Anyone who thinks there’s no internal debate within the Republican Party hasn’t been paying attention. Anyone who dares criticize Rush Limbaugh or to suggest that compromise is necessary is dismissed as a Republican in Name Only. And there’s a bitter fight taking place between the Tea Party movement and the more traditional Republican establishment in terms of messaging, style, and candidate selection. Republicans who anyone would have considered staunch Reagan conservatives a couple years ago are now in danger of being primaried by more radical candidates.
And, I’m sorry, MoveOn.org, Bill Maher, Keith Olbermann, and Phil Donahue are simply in no way mainstream voices–even within Democratic circles. The notion that Republicans going after them proves that the conservative movement is somehow ruthless and doctrinaire is absurd. They’re easy targets because they constantly say outrageous things. (Or, in the case of Donahue, said. He’s been off the radar screen for years.) They’re the left’s analogues of the Family Research Council, Rush Limbaugh, Sean Hannity, and Bill O’Reilly.
The bottom line is that both of America’s political parties, by the very nature of our system and society, have to cobble together huge and very diverse coalitions that are always at war with one another. The most ideological members of each party are always intensely frustrated by their leadership, seeing them as insufficiently committed to the Movement’s principles, while seeing the leadership of the opposition party as much more wildly dogmatic than they are.
While Progressive bloggers are sardonically calling themselves “shrill” for daring to push the Democratic leadership to fight harder for their principles, Tea Party Republicans actually are being shrill in insisting the president isn’t legitimate and demanding their leaders–who only control one half of the legislative branch–somehow force through an agenda they couldn’t pass when they were in charge of the whole shebang.
Eight years ago, Megan McArdle coined “Jane’s Law: The devotees of the party in power are smug and arrogant. The devotees of the party out of power are insane.” She explained,
I used to think it was just the Republicans — well, some Republicans — who were insane. I mean, I am the only person I’ve ever met who actually thinks we got about the right result in the impeachment. We impeached the guy, to say “No, you can’t just commit perjury”, but we didn’t remove him from office over a minor civil suit. (Although Democrats who are planning on deluging me with elegant arguments about how he shouldn’t have had to answer those questions — I agree with you, except for one little thing, which is that he signed, with great fanfare, the law that made it so he had to answer those questions. As far as I’m concerned, therefore, he’s the only guy in America who should have had to answer such questions under oath.)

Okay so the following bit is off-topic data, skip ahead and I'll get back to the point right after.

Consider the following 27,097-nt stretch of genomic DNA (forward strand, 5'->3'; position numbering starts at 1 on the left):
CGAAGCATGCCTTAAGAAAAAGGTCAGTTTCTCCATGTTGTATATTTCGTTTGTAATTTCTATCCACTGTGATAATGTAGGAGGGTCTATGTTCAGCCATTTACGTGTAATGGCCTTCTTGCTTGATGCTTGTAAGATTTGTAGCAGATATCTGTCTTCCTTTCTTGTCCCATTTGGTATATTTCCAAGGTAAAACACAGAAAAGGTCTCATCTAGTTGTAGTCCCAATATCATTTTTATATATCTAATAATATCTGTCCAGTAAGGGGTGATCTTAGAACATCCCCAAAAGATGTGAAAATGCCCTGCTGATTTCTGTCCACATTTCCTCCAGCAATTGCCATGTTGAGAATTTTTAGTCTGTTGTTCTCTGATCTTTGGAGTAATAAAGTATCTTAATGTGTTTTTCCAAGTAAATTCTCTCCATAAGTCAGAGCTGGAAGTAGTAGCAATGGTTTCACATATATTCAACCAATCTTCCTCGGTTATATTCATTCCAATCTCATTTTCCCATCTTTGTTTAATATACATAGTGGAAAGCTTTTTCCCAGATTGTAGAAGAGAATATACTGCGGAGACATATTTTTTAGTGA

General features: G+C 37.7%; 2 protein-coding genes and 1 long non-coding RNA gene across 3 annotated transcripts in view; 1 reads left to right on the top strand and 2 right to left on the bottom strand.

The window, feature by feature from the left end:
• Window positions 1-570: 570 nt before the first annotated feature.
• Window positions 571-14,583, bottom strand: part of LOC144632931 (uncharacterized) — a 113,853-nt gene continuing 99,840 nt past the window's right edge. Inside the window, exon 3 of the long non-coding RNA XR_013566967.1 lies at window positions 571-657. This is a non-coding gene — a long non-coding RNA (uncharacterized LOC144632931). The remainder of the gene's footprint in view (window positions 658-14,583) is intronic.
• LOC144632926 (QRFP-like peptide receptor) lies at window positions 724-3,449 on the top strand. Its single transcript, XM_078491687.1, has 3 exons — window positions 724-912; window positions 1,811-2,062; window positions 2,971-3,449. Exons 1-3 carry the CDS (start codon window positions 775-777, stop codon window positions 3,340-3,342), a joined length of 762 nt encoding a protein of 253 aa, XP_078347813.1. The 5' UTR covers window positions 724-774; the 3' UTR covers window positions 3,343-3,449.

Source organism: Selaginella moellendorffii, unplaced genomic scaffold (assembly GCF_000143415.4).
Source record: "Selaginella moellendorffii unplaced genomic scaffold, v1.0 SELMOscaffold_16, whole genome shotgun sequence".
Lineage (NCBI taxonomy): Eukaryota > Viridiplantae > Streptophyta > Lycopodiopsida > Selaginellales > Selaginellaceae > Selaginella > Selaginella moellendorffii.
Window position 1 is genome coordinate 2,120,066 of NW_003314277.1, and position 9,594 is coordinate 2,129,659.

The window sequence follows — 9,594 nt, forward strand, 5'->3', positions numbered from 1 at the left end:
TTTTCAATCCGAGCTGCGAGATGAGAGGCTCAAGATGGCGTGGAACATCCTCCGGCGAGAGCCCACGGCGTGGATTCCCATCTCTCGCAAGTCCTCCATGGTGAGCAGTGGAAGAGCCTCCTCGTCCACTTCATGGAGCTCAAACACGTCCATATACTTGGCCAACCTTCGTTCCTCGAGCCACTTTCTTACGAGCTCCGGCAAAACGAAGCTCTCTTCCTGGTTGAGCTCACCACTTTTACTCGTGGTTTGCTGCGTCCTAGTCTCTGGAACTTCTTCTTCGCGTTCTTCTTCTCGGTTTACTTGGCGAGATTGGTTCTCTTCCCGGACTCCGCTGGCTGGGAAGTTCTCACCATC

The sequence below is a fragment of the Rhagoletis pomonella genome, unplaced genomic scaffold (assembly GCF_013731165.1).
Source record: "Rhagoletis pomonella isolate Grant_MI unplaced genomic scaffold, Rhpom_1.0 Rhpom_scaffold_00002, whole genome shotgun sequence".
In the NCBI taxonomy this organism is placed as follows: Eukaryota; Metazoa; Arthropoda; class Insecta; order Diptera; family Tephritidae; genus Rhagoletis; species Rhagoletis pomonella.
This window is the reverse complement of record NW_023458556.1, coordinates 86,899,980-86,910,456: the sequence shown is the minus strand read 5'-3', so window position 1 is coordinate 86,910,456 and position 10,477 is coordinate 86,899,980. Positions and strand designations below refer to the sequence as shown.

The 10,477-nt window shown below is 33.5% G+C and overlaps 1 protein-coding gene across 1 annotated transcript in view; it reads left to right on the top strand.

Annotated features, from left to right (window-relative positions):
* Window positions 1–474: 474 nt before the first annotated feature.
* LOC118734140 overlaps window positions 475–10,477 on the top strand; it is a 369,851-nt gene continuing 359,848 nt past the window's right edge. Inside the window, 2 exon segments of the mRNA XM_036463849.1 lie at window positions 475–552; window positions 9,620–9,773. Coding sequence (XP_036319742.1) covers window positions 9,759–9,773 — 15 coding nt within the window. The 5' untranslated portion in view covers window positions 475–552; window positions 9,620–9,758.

But I could see how you wanted him impeached, and I could also see the argument for not impeaching him. It was a judgement call.
Except that a substantial portion of the Republican Party seemed, long before, to have lost all judgement. They were insane on the subject of Clinton. It wasn’t enough that they disagreed with him politically; nothing would do but that he be the AntiChrist. They flooded the airwaves and newsprint with vituperative rants about the veriest trivialities of his administration. They raged impotently at the people in America — THE FOOLS! — who couldn’t see that Clinton was the AntiChrist, even though it was as plain as the nose on your face. Every tiny shred of news about Clinton, no matter how innocuous, was waved about as evidence of his perfidy. I recall listening to some radio commenter go on and on about some Rose Garden ceremony for some law that was, as laws go, blandly heartwarming though ultimately useless, rather than, say, totally antithetical to basic concepts of liberty. The radio host used this law, which was so boring that I can’t remember its topic except that it had something to do with kids and learning, as proof of Clinton’s inherent evilness. How dare he cavort with children in the Rose Garden when, as we have already seen, he’s EEEEVVVVVIIIIILLLL.
Republicans, I thought, seem to be insane. (This opinion was quickly vindicated when they nominated the charming, yet thoroughly unelectable, Bob Dole.) I wonder what makes them that way?
Now I know. The loss of the presidency clearly unhinges people’s minds.
Democratic websites now offer the same vast well of spleen, the same conviction that every single news item with the word “Bush” in it somehow vindicates their thesis that Bush is not merely a center-right president with tax policies they dislike, but a proto-Fascist intent on establishing a dictatorship and herding his political opponents into camps. I’m not saying that all Democrats believe this, any more than all Republicans were crazy Clinton bashers. But just as the Republicans did, they tolerate an astonishing array of nutty opinion. And a very large percentage of the commentariat, from the blogerati upwards, are totally obsessed with proving that Bush is, like, the worst president ever.
The Democrats, of course, took back the White House two years ago. It took approximately 5 minutes for the process to reverse itself, with angry mobs descending on town hall meetings to shout down Members of Congress, a large movement to develop around the idea that a man born in Hawaii to an American mother–a fact announced in a Hawaiian newspaper contemporaneously–was actually a secret Muslim born in Kenya, and rallies around the country using the language and symbols of violent revolution.
Clinton Derangement Syndrome was followed by Bush Derangement Syndrome, which gave way to Obama Derangement Syndrome. It’s a combination of a rapidly changing social and economic system with the rise of 24/7/365 instant communications and a permanent campaign. And there’s no relief in sight.